Amazon, Netflix and subscription payments: 5 key insights

The subscription services industry is a booming market that has drawn-in hundreds of startups, millions of dollars in venture capital and changed many aspects of how people shop. The competition for consumer spending is so fierce it’s even convinced old-line consumer packaged goods companies and retailers to re-invent themselves by shipping their products directly to consumers instead of making them shop in physical stores.

The market for subscriptions covers a wide range of physical goods such as clothes (e.g., Stitch Fix), beauty (Birchbox), meals (Blue Apron) to digital services such as music (Spotify), movies (Netflix) and shopping memberships (Amazon Prime).

Take for example the competitive pressure from subscription services on traditional razor blade and shaving cream brands such as Gillette (owned by P&G), Edge (owned by Energizer Holdings) and Barbasol (owned by Perio Inc.), both of which primarily sell through supermarkets and drugstores. There are now more than half a dozen different subscription services selling blades and shaving cream covering the spectrum from cheap to luxury: Harry’s, Dollar Shave Club, Bevel, Birchbox Man, Billie, Morgan’s, Wet Shave Club and Happy Legs Club. So fierce is the competition that Gillette decided to get in the subscription game and now offers Gillette on Demand (formerly Gillette Shave Club).

Digital services dominate the subscription market with almost half (46 percent) of online shoppers subscribing to at least one streaming service such as Netflix.

Among the online shoppers (4,057) in a McKinsey & Co. survey of 5,093 consumers conducted in November 2017, 46 percent subscribed to a digital service while 11 percent subscribed to both a digital service and physical subscription box (e.g., Dollar Shave Club or Blue Apron), and only 4 percent subscribed to just a subscription box service.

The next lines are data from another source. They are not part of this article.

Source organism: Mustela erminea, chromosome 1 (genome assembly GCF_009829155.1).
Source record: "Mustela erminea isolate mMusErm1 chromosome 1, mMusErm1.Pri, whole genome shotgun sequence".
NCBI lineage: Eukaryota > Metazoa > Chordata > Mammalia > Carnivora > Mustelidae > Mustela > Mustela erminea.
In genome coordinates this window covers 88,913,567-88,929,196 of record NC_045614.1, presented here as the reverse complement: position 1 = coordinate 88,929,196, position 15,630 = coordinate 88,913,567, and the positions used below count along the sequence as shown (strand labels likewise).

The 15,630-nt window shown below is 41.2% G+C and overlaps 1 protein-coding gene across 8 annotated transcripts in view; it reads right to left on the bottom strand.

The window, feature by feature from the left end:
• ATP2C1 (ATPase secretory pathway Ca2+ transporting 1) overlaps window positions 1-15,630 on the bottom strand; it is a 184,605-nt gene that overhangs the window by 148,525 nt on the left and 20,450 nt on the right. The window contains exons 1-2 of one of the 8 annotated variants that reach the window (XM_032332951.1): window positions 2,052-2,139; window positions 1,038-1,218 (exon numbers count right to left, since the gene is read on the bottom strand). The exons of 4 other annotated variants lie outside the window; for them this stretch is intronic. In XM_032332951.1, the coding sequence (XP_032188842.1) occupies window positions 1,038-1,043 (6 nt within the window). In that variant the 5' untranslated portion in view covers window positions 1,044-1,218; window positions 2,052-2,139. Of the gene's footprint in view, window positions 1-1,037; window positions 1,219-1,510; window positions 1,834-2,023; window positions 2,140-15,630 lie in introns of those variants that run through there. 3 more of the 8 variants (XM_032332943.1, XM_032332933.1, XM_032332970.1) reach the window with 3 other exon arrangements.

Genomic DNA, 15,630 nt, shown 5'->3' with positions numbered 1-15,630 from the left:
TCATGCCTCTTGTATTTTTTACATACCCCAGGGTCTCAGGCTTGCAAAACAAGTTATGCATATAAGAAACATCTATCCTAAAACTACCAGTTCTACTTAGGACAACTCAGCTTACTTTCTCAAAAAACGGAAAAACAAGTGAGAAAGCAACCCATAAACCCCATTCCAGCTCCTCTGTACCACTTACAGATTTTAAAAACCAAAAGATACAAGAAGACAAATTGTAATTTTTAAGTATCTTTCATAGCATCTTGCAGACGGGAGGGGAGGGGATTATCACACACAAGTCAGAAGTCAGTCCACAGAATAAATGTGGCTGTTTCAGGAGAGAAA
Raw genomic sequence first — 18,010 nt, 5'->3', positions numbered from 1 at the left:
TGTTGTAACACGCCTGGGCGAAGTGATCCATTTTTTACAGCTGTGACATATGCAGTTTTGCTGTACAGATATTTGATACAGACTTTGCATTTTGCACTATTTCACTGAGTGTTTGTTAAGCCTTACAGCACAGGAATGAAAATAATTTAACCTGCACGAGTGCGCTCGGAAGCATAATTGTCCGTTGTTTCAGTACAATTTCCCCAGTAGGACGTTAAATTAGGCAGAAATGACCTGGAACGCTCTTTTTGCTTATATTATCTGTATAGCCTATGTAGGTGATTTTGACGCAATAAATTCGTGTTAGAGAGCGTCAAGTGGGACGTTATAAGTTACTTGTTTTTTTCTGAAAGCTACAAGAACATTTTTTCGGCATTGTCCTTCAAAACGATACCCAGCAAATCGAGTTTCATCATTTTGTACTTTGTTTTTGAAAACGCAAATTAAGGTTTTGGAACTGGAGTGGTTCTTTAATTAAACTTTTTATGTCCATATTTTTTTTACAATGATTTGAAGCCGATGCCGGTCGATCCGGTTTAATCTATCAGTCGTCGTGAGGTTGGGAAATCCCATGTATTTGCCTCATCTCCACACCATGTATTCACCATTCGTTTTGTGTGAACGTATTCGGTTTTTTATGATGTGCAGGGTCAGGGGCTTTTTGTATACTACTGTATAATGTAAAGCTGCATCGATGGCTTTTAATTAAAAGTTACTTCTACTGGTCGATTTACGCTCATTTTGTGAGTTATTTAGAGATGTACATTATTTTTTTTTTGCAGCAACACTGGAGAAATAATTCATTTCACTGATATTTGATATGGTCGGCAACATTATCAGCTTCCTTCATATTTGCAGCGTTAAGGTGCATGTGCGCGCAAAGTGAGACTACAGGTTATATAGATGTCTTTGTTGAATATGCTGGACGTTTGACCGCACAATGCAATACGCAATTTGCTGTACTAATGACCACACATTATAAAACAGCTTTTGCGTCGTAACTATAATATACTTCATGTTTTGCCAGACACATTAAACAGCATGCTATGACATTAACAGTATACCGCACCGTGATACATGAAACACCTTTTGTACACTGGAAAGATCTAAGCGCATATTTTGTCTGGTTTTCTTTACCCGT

The large number of digital media subscribers is a phenomenon that is not much older than a decade or two, since these services typically require broadband speeds to stream movies and music. The McKinsey study found that the average e-commerce subscriber had an income between $50,000 and $100,000. Cross-referencing this data with broadband adoption by income from the Pew Research Center, consumers with annual incomes between $30,000 and $99,999 had an 80 percent level of broadband adoption. When the income level reaches $100,000 or more, broadband adoption is at 94 percent. In comparison, adults who earn less than $30,000 per year have only a 53 percent home broadband adoption rate.
Once someone becomes a subscriber, it’s more likely that they will have more than one service (digital or physical), especially men.

According to the McKinsey & Co. survey referenced earlier, 60 percent of men and 56 percent of women subscribers opt to have more than one subscription service. Additionally, when men do become subscribers, they are more likely to have three or more services compared to women. Forty-two percent of men have three or more subscription services and 18 percent of men have six or more services. While 28 percent of women have three or more services, only 7 percent subscribe to six or more services.

Discounts and free trials are key marketing tools that many subscription services use to entice new customers to join their ranks. For example, Graze, a snack box subscription service offers its new members a free four-snack sampler box plus $1 shipping for signing up. In the meal kit delivery subscription category, companies such as Blue Apron offer new members a $60 discount by applying a $20 off coupon for the first three meal boxes delivered. Not to be outdone, Plated, a meal kit competitor, is offering an $80 discount by applying a $20 coupon for each of the first four weeks of membership.